69% of the foreign components retrieved from the drones used by Russia in Ukraine originate from US companies, according to the Yermak-McFaul International Working Group and KSE Institute.
The researchers examined 174 foreign components removed from three drone models used by Russian troops on the battlefield in Ukraine.
The Russian army mainly uses three drone models: Shahed-136/131, Lancet, and Orlan-10. Since the beginning of the full-scale invasion, Russia has used more than 3,000 drones against Ukraine.
According to the report, in the production of its drones, Russia relies heavily on foreign-made components, including microelectronics.
Among the components analyzed, three American companies — Texas Instruments, Analog Devices, and Microchip Technology — as well as the Swiss STMicroelectronics — manufactured the most.
Most often, Russia receives critical drone components via third countries such as China that accounts for 67% of shipments, with 17% of them going through Hong Kong.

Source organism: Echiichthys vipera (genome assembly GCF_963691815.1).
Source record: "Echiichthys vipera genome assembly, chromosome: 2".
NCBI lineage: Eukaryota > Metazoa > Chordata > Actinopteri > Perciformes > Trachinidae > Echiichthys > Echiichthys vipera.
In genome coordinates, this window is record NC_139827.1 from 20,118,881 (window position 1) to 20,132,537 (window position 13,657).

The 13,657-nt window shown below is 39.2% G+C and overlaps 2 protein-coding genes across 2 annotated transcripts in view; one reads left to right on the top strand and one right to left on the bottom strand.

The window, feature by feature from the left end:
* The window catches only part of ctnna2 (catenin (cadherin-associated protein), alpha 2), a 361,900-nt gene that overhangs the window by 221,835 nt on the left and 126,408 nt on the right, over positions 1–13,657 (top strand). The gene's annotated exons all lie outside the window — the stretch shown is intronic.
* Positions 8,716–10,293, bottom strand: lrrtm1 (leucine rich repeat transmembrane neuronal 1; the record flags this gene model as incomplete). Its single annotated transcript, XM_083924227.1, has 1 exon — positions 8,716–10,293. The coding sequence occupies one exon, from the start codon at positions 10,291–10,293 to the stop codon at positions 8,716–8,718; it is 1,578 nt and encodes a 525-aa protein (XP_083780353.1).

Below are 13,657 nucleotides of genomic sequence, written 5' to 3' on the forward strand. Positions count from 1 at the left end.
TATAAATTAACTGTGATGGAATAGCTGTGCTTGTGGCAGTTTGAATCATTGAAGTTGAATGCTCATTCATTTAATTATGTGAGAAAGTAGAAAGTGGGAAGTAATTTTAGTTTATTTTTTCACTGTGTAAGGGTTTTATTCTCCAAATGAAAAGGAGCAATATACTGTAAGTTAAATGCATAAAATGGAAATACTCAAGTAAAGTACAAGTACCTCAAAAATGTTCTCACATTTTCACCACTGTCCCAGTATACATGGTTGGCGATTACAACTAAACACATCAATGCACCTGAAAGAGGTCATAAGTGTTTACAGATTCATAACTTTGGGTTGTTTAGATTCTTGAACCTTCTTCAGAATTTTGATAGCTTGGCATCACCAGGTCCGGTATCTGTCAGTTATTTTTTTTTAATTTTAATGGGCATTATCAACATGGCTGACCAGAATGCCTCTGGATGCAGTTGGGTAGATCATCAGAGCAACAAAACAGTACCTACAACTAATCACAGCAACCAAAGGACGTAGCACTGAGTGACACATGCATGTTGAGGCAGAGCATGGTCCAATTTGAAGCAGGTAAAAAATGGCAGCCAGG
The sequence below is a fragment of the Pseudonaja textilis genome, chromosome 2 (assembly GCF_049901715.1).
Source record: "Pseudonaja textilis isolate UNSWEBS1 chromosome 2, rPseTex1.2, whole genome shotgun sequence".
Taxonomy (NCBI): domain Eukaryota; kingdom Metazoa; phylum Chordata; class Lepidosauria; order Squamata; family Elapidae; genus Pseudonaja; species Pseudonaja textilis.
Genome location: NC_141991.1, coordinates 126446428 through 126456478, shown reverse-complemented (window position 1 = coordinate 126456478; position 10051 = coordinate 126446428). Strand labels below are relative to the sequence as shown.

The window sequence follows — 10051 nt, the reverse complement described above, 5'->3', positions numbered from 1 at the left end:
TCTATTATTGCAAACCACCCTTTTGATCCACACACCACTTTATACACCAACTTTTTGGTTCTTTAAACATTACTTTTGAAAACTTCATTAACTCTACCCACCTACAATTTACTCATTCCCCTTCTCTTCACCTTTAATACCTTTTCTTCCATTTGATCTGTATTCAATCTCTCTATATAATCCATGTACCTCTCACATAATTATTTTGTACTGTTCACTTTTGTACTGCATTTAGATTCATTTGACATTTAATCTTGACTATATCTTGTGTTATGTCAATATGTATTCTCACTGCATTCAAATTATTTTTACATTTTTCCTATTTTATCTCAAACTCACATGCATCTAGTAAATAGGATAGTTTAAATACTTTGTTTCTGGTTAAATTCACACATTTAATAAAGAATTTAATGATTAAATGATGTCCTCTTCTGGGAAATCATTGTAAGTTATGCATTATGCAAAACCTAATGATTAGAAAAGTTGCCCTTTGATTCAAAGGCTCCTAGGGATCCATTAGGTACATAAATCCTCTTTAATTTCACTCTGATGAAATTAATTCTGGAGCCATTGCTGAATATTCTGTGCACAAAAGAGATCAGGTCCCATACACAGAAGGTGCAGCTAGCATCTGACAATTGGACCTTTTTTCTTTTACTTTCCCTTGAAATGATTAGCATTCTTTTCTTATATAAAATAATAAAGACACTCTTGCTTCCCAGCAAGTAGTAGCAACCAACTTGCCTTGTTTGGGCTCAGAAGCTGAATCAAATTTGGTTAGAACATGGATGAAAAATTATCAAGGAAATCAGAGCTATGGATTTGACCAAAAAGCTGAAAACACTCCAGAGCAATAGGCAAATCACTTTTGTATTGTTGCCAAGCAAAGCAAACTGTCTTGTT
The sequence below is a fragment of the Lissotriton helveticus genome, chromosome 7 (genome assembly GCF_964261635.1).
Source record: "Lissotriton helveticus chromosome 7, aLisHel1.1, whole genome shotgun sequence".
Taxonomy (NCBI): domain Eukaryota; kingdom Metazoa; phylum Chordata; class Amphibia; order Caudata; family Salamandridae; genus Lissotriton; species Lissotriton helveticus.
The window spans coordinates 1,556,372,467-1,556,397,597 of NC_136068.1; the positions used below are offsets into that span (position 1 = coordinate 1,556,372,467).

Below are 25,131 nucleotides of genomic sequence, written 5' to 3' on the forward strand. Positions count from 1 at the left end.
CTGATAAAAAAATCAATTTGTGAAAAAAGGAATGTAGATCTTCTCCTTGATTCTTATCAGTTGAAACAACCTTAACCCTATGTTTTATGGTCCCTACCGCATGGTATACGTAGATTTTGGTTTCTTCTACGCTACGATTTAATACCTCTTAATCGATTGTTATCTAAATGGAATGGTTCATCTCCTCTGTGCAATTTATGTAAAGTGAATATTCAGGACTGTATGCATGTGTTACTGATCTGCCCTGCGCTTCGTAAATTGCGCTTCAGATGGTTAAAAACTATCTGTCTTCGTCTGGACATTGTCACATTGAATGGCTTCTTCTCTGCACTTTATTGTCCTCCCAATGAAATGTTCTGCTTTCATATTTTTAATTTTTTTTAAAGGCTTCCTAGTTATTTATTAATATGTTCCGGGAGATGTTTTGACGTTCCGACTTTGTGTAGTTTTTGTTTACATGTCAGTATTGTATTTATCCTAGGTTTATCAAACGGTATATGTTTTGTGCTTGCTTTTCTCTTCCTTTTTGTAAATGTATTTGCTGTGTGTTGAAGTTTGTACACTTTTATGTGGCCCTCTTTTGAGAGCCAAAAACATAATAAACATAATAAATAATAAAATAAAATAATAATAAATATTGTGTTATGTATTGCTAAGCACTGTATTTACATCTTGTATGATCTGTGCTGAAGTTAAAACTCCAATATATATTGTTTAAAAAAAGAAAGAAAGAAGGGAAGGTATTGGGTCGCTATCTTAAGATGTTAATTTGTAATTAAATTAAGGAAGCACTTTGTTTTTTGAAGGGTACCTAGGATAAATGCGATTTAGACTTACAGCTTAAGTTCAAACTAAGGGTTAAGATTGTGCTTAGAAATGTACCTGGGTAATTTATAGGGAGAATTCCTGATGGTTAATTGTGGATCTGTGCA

In response to escalating restrictions, Russia employs tactics to obscure its procurement efforts. Such tactics involve illegal networks, disguising customs data, one-day shell companies, expanding intermediary entities, diversifying suppliers, and orchestrating fake transit operations.
The group’s experts propose to align sanctions lists between partner countries, to unify lists of dual-use goods based on the Harmonized System and to expand the categories of goods subject to sanctions based on the Harmonized System.
It is recommended to improve cooperation between producers and authorities in order to improve compliance with sanctions and implement effective restrictive measures.
The authors of the report also call on governments to investigate well-known companies to demonstrate their commitment to enforcing sanctions.
According to experts, more effective use of existing institutions and mechanisms is needed. In particular, the use of anti-money laundering (AML) mechanisms can strengthen export control measures, as sanctions circumvention often has similarities with money laundering.
B4Ukraine is calling on businesses and policymakers to do more to restrict Russia’s access to critical tech and help save lives in Ukraine.